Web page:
Here’s the second part of our story from Ned Beg. As before the references are to both Robert Thomson’s First lessons in Manx and Brian Stowell’s Y Coorse Mooar.
The boat was put into the harbour, and when the herring was away on the country and after the men had drunk some ale, we set sail and went out again. While we were going down towards Spanish Head, one of them got the bottle and gave a hornful apiece to them. I was the galley-boy in those days, and the boy would go to bed each evening when the boat left the bay. And so I went to bed and I slept for a good while, and when I awoke I was listening to hear the men, but nothing was heard. Then I came out of the cabin, and there wasn’t a man to be seen but one who was lying on the after-gear, but the rest of them were in the cabin lying like dead bodies.
Va yn baatey currit stiagh ayns yn phurt (20) as tra va yn skeddan ersooyl er y çheer (21) as kuse dy yough iuit (22) oc, ren shin shiaull as goll magh reesht. Tra va shin goll sheese lesh (23) Kione Spaainey, ren fer jeu geddyn yn boteil as cur eairk y pheesh (24) daue. Va mish y aarleyder ayns ny laghyn shen, as va yn gilley dy gholl dy lhie dy chooilley fastyr tra veagh yn baatey faagail yn baie. Myr shen, hie mish dy lhie as ren mee cadley son tammylt mie dy hraa, (25) as tra ren mee doostey va mee geaishtagh dy clashtyn (26) ny deiney, agh cha row red erbee er ny chlashtyn. (27) Eisht haink mee ass yn cabbane as cha row dooinney ry akin (28) agh fer va ny lhie er y chullee-yerree, agh va yn cooid elley (29) jeu ayns yn chabbane ny lhie myr kirp marroo.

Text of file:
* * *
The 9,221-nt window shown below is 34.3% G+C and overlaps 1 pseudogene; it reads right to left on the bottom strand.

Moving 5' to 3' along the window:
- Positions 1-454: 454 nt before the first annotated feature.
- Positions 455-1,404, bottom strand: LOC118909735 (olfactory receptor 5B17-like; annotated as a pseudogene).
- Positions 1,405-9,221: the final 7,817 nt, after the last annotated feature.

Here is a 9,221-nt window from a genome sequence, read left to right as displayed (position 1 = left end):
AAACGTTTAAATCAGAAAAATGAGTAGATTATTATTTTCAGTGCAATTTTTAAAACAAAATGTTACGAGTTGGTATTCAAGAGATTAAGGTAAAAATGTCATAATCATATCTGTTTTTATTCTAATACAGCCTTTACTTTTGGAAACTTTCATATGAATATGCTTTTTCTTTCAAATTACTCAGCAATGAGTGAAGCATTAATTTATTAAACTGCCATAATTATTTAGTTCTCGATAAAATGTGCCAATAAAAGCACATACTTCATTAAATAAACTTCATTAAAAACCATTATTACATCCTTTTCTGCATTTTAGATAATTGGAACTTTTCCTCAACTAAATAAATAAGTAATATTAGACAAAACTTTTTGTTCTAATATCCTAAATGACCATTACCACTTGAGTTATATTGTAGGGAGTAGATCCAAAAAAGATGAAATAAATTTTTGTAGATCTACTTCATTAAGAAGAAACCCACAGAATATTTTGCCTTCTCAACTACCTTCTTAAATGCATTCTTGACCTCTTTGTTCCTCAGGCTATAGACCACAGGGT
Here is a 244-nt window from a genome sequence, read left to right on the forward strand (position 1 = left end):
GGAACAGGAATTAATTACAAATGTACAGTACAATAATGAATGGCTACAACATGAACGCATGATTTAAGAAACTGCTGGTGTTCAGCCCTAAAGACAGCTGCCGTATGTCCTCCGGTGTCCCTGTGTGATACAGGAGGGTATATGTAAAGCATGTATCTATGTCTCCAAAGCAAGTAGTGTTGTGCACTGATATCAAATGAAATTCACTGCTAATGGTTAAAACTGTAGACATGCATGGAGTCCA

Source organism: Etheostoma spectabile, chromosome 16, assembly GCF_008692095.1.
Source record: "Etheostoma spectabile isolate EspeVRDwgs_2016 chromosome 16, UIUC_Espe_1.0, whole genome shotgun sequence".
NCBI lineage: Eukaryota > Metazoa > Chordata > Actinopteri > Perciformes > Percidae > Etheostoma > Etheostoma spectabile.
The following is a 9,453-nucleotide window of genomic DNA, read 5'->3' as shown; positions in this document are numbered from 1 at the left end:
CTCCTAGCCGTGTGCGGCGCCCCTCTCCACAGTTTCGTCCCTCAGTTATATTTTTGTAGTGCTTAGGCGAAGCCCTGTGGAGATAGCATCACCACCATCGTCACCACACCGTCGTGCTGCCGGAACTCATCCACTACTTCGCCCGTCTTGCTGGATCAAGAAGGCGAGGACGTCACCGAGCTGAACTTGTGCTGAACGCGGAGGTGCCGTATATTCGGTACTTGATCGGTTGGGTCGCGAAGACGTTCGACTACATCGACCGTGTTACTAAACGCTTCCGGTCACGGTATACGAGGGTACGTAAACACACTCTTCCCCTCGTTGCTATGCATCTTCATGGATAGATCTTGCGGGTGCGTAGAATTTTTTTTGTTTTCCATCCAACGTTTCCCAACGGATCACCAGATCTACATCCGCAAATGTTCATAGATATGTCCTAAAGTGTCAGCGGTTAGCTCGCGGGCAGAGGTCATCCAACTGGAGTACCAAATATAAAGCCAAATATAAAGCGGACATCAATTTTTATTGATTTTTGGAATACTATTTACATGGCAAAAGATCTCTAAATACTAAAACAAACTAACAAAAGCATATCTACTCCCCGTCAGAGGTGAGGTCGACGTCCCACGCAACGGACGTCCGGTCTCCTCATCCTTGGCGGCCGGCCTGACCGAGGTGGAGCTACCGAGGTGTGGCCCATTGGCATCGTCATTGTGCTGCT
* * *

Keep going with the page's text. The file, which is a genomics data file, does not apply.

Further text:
(20) Lenition after prepositional pronoun and article See (1) above.
(21) Words beginning with t, d, çh, j are not affected as in (1) (Thomson p63 see under exceptions; Stowell p 196 & 191).
(22) See (11) above.
(23) Lesh in this case is used to mean ‘towards’.
(24) notice lenition of ‘peesh’ to ‘pheesh’.
(25) dy is used here as a sort of measure ‘a good while of time’. When ‘dy’ is used in this way the following noun lenites.
(26) we would expect dy chlashtyn in Modern Manx.
(27) Another method of constructing the passive. See (11) above and (Thomson p38; Stowell p176).
(28) ry-akin = to be seen
(29) cooid = portion/share